The UK’s total emissions are set to rise, PIRC can reveal – as shown in yet-to-be-published calculations by the government’s Carbon Trust.
Whilst on paper, Britain’s carbon emissions have declined, in reality they have grown – once emissions from imported goods are factored in. From a consumption perspective, the UK’s emissions have risen by 19% since 1990. New data from the Carbon Trust shows that by 2025 the UK’s total carbon footprint could actually be bigger than it is today, despite legally-binding targets to cut it by a third. Whilst domestic emissions will look smaller, almost half of the country’s footprint will be unseen, as the emissions will originate overseas.
The graph above, put together by the Carbon Trust, shows how the gulf between counted emissions and reality is projected to grow, as ‘outsourced emissions’ rise inexorably.
The Carbon Trust’s findings can be downloaded here. Today, PIRC also releases previously unpublished government documents it has obtained under the Freedom of Information Act following a 3-month investigation into outsourced emissions.
The full set of documents are available to download as a zip file here. Over the coming weeks, we will be analysing their content in detail. For now, to summarise some key findings:
- The government has long been aware of the issue of outsourced emissions and has repeatedly briefed Ministers about it – yet has failed to take meaningful action. One briefing states: “We have long known about embedded emissions as an issue and, given known trends in the UK’s trade balance and economic growth over the relevant period, the results are not surprising.” Another states: “increased emissions from UK consumption could cancel out the progress that we have made in reducing domestic carbon emissions.” Documents show civil servants have been investigating the matter since at least 2004.
- The government accepts the UK bears some responsibility for outsourced emissions, though it is reluctant to admit this publicly. Whilst one briefing claims that “Government policy has much less leverage over emissions that occur abroad”, it also states: “Nevertheless, we recognise that we do have a certain amount of control over emissions from abroad, as this is where many of our products come from. Consumer demand can be a powerful influence on manufacturers. The energy that goes into making many consumer goods might be used in another country, but by purchasing these products, we are contributing to that energy consumption.”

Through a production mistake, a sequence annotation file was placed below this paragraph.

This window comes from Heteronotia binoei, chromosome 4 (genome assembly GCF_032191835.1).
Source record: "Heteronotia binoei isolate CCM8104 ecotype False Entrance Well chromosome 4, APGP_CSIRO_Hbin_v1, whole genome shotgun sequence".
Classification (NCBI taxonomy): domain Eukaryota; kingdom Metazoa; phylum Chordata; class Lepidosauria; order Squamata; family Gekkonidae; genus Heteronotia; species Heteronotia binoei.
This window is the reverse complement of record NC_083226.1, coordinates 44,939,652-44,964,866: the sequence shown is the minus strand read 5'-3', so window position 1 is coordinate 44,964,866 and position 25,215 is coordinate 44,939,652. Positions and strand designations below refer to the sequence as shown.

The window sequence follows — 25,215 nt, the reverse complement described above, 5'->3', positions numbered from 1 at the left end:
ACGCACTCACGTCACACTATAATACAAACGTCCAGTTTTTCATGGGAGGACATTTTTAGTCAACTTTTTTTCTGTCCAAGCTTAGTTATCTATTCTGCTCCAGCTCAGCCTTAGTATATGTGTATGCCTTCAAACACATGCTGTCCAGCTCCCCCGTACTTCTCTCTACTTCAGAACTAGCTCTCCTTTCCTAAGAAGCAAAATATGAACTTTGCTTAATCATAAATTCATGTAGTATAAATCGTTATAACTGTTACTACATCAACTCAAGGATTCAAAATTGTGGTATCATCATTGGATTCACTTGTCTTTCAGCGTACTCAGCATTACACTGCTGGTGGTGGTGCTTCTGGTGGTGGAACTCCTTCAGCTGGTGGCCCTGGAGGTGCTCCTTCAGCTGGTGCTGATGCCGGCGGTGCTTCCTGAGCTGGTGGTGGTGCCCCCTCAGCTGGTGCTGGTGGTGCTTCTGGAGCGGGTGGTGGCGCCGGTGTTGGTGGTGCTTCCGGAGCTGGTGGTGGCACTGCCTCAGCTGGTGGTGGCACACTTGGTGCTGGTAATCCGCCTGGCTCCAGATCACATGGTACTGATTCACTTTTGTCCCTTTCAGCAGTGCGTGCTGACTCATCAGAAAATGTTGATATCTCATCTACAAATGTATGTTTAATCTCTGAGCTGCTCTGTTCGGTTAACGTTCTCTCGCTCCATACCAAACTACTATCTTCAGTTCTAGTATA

- The government also knows that energy efficiency improvements are not enough to offset growth in consumption. Newly-uncovered documents state: “While technological efficiency has improved the CO2 impacts of our products since 1992, the rise in UK consumption has outstripped the improvements achieved”; and “the Government needs to be cautious about over-claiming on its achievements in decoupling economic growth from environmental degradation”.
- The great majority of the UK’s outsourced emissions are created in China and other developing countries without any form of binding emissions targets. In 2004, UK consumption resulted in a net balance of 125Mt CO2 being emitted in China and other non-Annex 1 countries. Had the emissions occurred in the UK, we would have had to pay a price for the carbon emitted in their manufacture. Instead, no-one anywhere bore the full ecological costs of this consumption – except the planet itself.
- A Defra-commissioned report on outsourced emissions in 2008 was dogged by controversy and delays in its release. As BBC journalist Roger Harrabin reported at the time, “The government sat on the Defra SEI report since February, tested its calculations, then published it in an obscure press release on 2 July.” A Defra briefing from May 2008 obtained under FOI states: “It is well known, at least in the research community, that Defra has recently completed this project. There is no good reason to delay publication and doing so may attract unwarranted negative attention.” Why was the government so reluctant to publish this evidence?
- The government has repeatedly refused to ask the Committee on Climate Change (CCC) to investigate the matter properly. Yet the Committee has shown repeated interest in examining the problem, and government has suggested that ordering such an investigation is merely a mattering of timing, not principle. A DECC briefing from October 2009 states: “Any decision to commission work from the CCC on embedded emissions should… await the outcome of Copenhagen”; whilst a briefing from January 2010 suggests that, “While it would be possible to ask the Committee to look at embedded emissions, they have more than enough work to do in the next year to keep them very busy.” However, in December 2010, the CCC themselves told Ministers that “The Government should commission the CCC to look into the implications of considering UK emissions on a consumption rather than a production basis.” When asked in a Parliamentary Question in February 2011 whether he would request the CCC to look into the matter, DECC Minister Greg Barker stated, “I have not made a request”. Why is the government ignoring the advice of its own advisors?
We’ll be offering further analysis later this week.